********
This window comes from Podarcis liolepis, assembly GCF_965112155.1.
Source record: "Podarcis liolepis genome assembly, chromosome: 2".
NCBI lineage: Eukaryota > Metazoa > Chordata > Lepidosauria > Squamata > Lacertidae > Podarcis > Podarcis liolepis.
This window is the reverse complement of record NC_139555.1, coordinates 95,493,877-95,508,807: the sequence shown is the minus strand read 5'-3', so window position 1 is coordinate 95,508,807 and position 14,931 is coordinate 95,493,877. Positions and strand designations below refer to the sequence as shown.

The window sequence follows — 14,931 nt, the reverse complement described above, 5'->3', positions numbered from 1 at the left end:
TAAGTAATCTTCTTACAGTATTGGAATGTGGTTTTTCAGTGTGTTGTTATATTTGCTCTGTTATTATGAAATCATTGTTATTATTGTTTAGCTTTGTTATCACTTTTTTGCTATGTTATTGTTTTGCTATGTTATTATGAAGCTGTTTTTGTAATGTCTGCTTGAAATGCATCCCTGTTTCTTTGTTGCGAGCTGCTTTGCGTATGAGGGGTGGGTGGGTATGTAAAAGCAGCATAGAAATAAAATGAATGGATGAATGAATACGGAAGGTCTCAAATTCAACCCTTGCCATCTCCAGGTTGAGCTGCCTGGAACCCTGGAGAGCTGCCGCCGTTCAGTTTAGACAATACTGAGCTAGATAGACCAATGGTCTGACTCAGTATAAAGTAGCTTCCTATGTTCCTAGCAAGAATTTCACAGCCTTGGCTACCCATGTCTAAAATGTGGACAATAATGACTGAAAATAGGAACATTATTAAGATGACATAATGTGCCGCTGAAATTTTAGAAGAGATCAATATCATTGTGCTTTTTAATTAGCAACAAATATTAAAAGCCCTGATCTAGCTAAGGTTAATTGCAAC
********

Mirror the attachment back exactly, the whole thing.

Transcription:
This window comes from Podarcis liolepis, assembly GCF_965112155.1.
Source record: "Podarcis liolepis genome assembly, chromosome: 2".
NCBI lineage: Eukaryota > Metazoa > Chordata > Lepidosauria > Squamata > Lacertidae > Podarcis > Podarcis liolepis.
This window is the reverse complement of record NC_139555.1, coordinates 95,493,877-95,508,807: the sequence shown is the minus strand read 5'-3', so window position 1 is coordinate 95,508,807 and position 14,931 is coordinate 95,493,877. Positions and strand designations below refer to the sequence as shown.

The window sequence follows — 14,931 nt, the reverse complement described above, 5'->3', positions numbered from 1 at the left end:
TAAGTAATCTTCTTACAGTATTGGAATGTGGTTTTTCAGTGTGTTGTTATATTTGCTCTGTTATTATGAAATCATTGTTATTATTGTTTAGCTTTGTTATCACTTTTTTGCTATGTTATTGTTTTGCTATGTTATTATGAAGCTGTTTTTGTAATGTCTGCTTGAAATGCATCCCTGTTTCTTTGTTGCGAGCTGCTTTGCGTATGAGGGGTGGGTGGGTATGTAAAAGCAGCATAGAAATAAAATGAATGGATGAATGAATACGGAAGGTCTCAAATTCAACCCTTGCCATCTCCAGGTTGAGCTGCCTGGAACCCTGGAGAGCTGCCGCCGTTCAGTTTAGACAATACTGAGCTAGATAGACCAATGGTCTGACTCAGTATAAAGTAGCTTCCTATGTTCCTAGCAAGAATTTCACAGCCTTGGCTACCCATGTCTAAAATGTGGACAATAATGACTGAAAATAGGAACATTATTAAGATGACATAATGTGCCGCTGAAATTTTAGAAGAGATCAATATCATTGTGCTTTTTAATTAGCAACAAATATTAAAAGCCCTGATCTAGCTAAGGTTAATTGCAAC